Submit manuscript...
eISSN: 2473-0815

Endocrinology & Metabolism International Journal

Correspondence:

Received: January 01, 1970 | Published: ,

Citation: DOI:

Download PDF

Abstract

Why do patients with diabetes need ongoing support? Why do we need to do more than prescribe medication and exam patients for complications? By supporting and coaching patients, hopefully, the patient will achieve patient-centred management and control.

Short Communication

I have spent the last 15 years working in one or other way with diabetes. I have nursed patients with diabetes, taught patients with diabetes, sold diabetes drugs, trained sales representative about diabetes drugs, attended congresses on the latest treatment options and guidelines for patients with diabetes. I even have family members with type 1 and type 2 diabetes as well as pre-diabetes. Yet I have never closely considered the person at the very heart of diabetes - the patient.

Health Care Providers (HCPs) - including myself - have generally been quick to label, in particular, the patient with type 2 diabetes, as ‘overweight, lazy and non-compliant’. But something dawned on me one day whilst training sales representatives on the disease. How motivated would I be if I was told I had a chronic and, as yet incurable disease? How motivated would I be if I was told that if I lived long enough I would have to inject myself with insulin, that all that can be done is to delay the inevitable with drugs and hope that I don’t die sooner from diabetes-related complications? That even if I adhered to the lifestyle changes and treatment, eventually, my pancreas would fail and insulin would be the norm for me? I would need a lot of encouragement to stay motivated in this ‘one step forward, two steps back’ disease. This is what inspired me to move away from the corporate environment to see how best I could support the person with type 2 diabetes. What role can I play in improving the lives of patients newly diagnosed and/or in the early stages of this progressive disease? How can I assist this patient to possibly delay the time to insulin and reduce the risk of complications?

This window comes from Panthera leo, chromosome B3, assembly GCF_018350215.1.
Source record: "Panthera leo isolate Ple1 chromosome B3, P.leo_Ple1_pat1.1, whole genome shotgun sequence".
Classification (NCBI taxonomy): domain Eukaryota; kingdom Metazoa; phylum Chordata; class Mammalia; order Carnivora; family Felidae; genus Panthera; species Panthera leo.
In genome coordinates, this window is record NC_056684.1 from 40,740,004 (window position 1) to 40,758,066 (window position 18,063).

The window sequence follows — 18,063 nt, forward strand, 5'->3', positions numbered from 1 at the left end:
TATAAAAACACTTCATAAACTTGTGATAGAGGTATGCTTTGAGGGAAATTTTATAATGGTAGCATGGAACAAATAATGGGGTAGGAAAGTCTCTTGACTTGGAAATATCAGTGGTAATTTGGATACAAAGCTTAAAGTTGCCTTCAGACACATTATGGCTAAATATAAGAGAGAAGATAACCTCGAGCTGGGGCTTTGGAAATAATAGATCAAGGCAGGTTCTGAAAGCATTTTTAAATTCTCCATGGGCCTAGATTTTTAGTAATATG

Typically, the HCP has very little time to explain the gravity of this chronic, life-threatening disease and the patient returns home with a diagnosis, instructions to lose weight and exercise, eat differently and take, on occasion, a handful of tablets. He does not necessarily feel ill, however, he has been told that if he does not adhere, he will go blind, have his foot amputated or die of a heart attack. A few months later he returns for an HbA1c test and predictably, the results are now worse. The patient gets labelled as having failed on treatment, and is “punished” with the initiation of insulin therapy. Only then, is the severity of the disease starting to sink in.

But what if we changed our approach? Let’s wind back the clock. If we paid closer attention to this patient from the beginning, helped him to understand right from the outset just how serious this disease is, and most importantly, support and encourage this patient on a continual and non-punitive basis, we could perhaps extend the time to the inevitable. Instead of labelling the patient as a failure on oral therapy, let us not forget that it is the disease that has also failed the patient. The patient with diabetes is central to his/her own diabetes management. These are, after all, the individuals who undertake the day-to-day management of the disease. They do, however, need continual support and encouragement from a team they trust and have confidence in, in order to successfully succeed. The majority of people living with diabetes cannot go through this journey on their own. We need to be a supportive partner, not sit in judgment of them from the sidelines.

Creative Commons Attribution License

© . This is an open access article distributed under the terms of the Creative Commons Attribution License , which permits unrestricted use, distribution, and build upon your work non-commercially.